“For, over all, the glory of the Lord
will be a canopy and a tent
to give shade by day from the heat,
refuge and shelter from the storm and the rain.
“I will come myself and cure him’ said Jesus.
The centurion replied,
‘Sir, I am not worthy to have you under my roof;
It was only in pondering today’s scriptures that I realised that I have always thought of a saint’s halo as an award (or a reward) given by God to his favourites.
Today my thinking has shifted.
My new appreciation is that the halo or a divine aura is the cloak (the armour of light in other scripture passages) that I choose to wear and which I am free to don whenever I choose.
I put on this aura, this halo, this garment of salvation, whenever I appreciate that God is my refuge and shelter from the storms and rains of life.
This divine dressing is not a lengthy process needing skilled tailors and holy-wardrobe assistants. Instead I live in the “glory of the Lord,” whenever I opt to live under the canopy of God, in the tent of the divine. Or as we learn today it’s not that I have to live under God’s roof – but rather that Jesus is eager to be invited to dwell under my roof.
We take time each morning to decide what clothes we are going to wear and to ready ourselves for the tasks of the day. We’re of course aware of the ridicule we would be open to and even the battering we might get (from weather and people) if we spent the day naked in public. But we probably give little thought to dressing our souls in appropriate and necessary safe-guarding attire.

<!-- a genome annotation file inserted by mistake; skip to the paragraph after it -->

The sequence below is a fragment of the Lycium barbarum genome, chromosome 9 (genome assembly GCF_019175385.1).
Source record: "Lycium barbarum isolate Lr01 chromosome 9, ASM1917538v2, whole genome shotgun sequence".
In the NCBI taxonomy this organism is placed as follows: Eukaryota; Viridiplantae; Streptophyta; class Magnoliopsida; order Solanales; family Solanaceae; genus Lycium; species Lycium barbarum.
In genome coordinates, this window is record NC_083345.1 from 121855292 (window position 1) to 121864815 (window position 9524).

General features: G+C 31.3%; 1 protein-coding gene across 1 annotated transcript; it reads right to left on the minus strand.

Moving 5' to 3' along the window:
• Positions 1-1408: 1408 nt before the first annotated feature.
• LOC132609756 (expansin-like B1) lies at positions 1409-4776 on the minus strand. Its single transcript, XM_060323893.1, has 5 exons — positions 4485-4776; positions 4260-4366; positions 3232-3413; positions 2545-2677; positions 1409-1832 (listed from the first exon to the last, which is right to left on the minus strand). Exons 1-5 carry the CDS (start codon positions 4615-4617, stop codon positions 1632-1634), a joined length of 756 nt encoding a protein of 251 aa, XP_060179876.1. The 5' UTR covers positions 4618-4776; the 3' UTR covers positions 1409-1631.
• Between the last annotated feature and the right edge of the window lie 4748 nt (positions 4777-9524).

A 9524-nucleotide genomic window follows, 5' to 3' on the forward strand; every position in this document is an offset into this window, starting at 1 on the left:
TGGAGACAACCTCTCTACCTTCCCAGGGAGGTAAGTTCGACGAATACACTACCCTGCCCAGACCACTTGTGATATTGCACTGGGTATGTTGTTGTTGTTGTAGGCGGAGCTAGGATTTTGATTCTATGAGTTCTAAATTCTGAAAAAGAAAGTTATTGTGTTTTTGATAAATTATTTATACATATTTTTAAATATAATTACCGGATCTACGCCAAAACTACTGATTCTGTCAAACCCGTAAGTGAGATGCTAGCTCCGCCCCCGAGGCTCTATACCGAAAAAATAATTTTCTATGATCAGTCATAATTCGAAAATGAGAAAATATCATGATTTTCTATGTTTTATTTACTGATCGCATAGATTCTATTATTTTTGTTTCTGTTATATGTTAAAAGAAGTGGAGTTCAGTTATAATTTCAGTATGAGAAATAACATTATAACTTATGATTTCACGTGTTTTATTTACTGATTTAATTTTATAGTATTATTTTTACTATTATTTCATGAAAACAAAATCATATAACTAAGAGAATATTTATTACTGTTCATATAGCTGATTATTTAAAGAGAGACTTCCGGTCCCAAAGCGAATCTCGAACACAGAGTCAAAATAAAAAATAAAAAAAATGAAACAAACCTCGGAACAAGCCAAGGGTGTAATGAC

Every waking hour brings encounters and experiences that weigh heavily on us, and without protection we are vulnerable to the words and actions of others, open to attack in the unhealthy and even toxic environments of conversations and pastimes.
This morning I am going to add the canopy of God to my attire, enveloping me in the safety his aura, crowned with the halo he gives.
And when I dress myself in this way I am able to live every moment in the confidence knowing that I have nothing to fear.